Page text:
Diesel car KIHA 120 no.4 has come down from the switchback and is waiting at Izumo Sakane to leave for Kisuki and Shinji. (2015)
This interesting line once formed part of a link across the central mountain range of Western Japan from the Inland Sea over to the Japan Sea. Until 1990 an express service ran from Hiroshima to Matsue via the Geibi- and Kisuki-sen. For a long time the Kisuki-sen still remained vital as there was no good road access from the Matsue region up into the rural villages in the Izumo Mountains, particularly during the winter months with very heavy snow fall. Then the central highway was completed (2013) and express bus services between the Inland Sea and the Japan Sea were introduced. Moreover, after electrification and modernisation of the Hakubi-sen (1982) all important rail services now took this route across the mountain range. Thus the Kisuki-sen almost completely lost its importance.
The diesel operated Kisuki-sen is 81, 9 km long and climbs up steeply from Shinji (alongside Lake Shinji /Shinji-ko) through the hills of Shimane Prefecture and into the Bingo Ochiai basin deep in the mountains of Hiroshima Prefecture. Bingo Ochiai is a junction, from where today small Geibi-sen rail buses run to the east to Niimi in Okayama Prefecture, and to the west through the interior of Hiroshima Prefecture as far as Miyoshi. In many parts the gradient of the line is 25 ~ 30 o/oo, and speeds do not exceed 25 to 30 km/h.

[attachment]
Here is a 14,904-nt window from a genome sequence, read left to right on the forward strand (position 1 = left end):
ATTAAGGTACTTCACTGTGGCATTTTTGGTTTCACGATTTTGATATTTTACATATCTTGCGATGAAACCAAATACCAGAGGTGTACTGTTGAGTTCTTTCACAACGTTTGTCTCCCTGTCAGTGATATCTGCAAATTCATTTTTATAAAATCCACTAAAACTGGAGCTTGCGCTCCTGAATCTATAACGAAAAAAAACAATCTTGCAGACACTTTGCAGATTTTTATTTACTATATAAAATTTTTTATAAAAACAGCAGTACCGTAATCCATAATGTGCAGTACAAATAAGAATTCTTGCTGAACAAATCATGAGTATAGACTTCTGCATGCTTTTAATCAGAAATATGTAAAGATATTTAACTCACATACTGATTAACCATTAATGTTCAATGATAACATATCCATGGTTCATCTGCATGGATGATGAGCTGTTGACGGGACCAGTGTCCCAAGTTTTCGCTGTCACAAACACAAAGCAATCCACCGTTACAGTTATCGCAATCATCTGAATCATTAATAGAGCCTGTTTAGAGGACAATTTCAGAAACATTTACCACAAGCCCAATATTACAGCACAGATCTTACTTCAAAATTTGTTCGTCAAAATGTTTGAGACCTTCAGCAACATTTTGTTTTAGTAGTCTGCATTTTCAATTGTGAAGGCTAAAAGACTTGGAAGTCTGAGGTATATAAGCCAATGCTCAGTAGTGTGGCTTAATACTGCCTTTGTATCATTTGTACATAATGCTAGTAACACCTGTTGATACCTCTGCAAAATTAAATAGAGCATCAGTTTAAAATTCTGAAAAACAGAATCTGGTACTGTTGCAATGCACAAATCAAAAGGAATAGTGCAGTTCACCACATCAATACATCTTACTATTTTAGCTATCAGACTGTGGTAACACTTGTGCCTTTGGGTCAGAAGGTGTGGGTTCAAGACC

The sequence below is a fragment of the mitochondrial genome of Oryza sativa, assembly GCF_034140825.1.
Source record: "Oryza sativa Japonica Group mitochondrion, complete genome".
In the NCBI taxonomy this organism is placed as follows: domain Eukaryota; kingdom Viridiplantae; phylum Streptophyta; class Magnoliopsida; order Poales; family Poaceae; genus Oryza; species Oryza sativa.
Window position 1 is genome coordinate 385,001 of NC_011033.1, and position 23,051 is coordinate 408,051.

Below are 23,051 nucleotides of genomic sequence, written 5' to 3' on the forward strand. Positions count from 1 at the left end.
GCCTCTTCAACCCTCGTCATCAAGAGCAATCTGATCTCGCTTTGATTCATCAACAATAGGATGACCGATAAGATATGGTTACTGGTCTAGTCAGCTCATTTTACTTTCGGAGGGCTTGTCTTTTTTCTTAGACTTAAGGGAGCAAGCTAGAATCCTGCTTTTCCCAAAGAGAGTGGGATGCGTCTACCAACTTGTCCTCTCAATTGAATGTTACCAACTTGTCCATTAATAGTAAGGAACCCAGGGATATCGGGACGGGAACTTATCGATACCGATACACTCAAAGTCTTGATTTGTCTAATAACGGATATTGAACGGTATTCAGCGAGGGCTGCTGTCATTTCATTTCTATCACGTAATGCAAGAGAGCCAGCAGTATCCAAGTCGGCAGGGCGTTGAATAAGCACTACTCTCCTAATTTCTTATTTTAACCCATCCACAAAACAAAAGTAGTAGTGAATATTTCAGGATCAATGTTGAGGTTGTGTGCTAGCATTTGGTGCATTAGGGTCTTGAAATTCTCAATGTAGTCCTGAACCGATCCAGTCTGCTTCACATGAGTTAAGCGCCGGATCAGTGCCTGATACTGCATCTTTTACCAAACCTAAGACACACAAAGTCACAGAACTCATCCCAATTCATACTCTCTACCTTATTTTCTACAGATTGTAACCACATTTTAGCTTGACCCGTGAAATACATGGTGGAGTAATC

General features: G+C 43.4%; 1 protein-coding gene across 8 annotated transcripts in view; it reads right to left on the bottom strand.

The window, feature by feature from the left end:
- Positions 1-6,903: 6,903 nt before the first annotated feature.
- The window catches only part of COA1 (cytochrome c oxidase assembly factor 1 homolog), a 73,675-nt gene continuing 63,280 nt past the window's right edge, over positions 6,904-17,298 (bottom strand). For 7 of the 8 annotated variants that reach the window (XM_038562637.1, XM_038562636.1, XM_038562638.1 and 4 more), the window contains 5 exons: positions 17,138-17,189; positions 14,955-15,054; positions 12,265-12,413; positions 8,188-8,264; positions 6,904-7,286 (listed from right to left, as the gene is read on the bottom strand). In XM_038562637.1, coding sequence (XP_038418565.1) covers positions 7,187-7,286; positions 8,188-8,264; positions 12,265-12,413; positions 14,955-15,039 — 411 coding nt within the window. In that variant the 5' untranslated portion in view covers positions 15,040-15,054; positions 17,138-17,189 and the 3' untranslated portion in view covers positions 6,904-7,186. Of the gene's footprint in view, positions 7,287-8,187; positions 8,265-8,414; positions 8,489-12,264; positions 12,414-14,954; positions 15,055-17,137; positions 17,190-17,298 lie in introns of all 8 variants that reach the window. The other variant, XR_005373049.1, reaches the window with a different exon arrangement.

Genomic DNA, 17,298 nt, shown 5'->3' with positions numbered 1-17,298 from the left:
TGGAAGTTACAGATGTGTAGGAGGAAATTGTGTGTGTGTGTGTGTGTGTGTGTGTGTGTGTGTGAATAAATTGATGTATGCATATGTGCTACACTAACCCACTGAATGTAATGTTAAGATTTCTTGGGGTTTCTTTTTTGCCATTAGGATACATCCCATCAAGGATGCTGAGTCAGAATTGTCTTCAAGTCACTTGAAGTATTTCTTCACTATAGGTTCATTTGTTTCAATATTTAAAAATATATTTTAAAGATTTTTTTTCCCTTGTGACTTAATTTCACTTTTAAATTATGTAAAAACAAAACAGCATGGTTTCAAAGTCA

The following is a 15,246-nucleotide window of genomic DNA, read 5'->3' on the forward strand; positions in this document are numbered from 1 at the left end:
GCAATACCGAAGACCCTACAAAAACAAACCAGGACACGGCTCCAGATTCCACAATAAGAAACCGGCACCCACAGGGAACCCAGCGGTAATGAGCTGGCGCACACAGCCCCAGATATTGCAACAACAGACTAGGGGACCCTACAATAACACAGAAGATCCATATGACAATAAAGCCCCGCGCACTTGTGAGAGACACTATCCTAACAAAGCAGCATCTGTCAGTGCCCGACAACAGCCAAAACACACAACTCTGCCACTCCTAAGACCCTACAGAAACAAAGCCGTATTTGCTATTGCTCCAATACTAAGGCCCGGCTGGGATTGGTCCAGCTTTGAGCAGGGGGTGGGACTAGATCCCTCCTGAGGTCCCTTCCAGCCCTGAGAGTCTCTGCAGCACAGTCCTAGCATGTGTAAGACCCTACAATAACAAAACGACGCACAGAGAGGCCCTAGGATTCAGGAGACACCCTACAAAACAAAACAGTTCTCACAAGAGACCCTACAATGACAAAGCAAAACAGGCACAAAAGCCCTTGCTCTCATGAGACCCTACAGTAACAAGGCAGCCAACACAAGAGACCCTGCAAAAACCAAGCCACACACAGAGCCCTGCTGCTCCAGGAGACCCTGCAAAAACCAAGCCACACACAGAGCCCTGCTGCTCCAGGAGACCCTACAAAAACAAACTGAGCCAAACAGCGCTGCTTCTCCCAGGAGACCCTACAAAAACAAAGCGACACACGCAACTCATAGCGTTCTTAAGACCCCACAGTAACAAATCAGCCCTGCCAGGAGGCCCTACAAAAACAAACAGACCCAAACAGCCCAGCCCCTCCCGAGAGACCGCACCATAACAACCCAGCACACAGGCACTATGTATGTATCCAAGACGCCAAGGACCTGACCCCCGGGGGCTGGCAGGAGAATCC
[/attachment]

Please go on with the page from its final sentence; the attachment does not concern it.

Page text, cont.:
From Shinji to Kisuki (21, 1 km) traffic through the farming villages is moderate, while from there over some severe gradients and very tight curves to Izumo Yokota (52, 3 km from Shinji) there is only little traffic. In Izumo Yokota begins the mountain section of the line up to Bingo Ochiai, and this includes the famous switchback to gain height above Izumo Sakane (63, 3 km from Shinji). The line's highest point is at 727 m above sea-level at Miinohara (69, 7 km from Shinji), JR West Japan's highest station.
The region is noted for very heavy snowfall in winter, and storms and flooding in summer. Avalanche danger in winter is considerable; in 2005 the line between Izumo Yokota and Bingo Ochiai was closed from Dec. 22 to March 29, 2006. Since 2012 this section is closed practically every year between January and March, and passengers to and from the Miinohara area are taken by taxi.
Operation on what is today the Kisuki-sen began in 1916 between Shinji and Kisuki. In 1932 the section to Yakawa (56, 3 km) was opened. Bingo Ochiai was reached in 1937. In 1982 freight services ceased.
The full line from Shinji via Kisuki and Izumo Yokota to Bingo Ochiai (and vice versa) is traversed by 2 trains a day, with one further train between Kisuki and Bingo Ochiai. 3 to 4 trains (depending on the season) operate between Shinji and Izumo Yokota, with another 4 between Shinji and Kisuki. In addition, the very popular tourist train "Izumo Orochi", worked by a diesel locomotive and 2 windowless coaches, operates on weekends from April to November.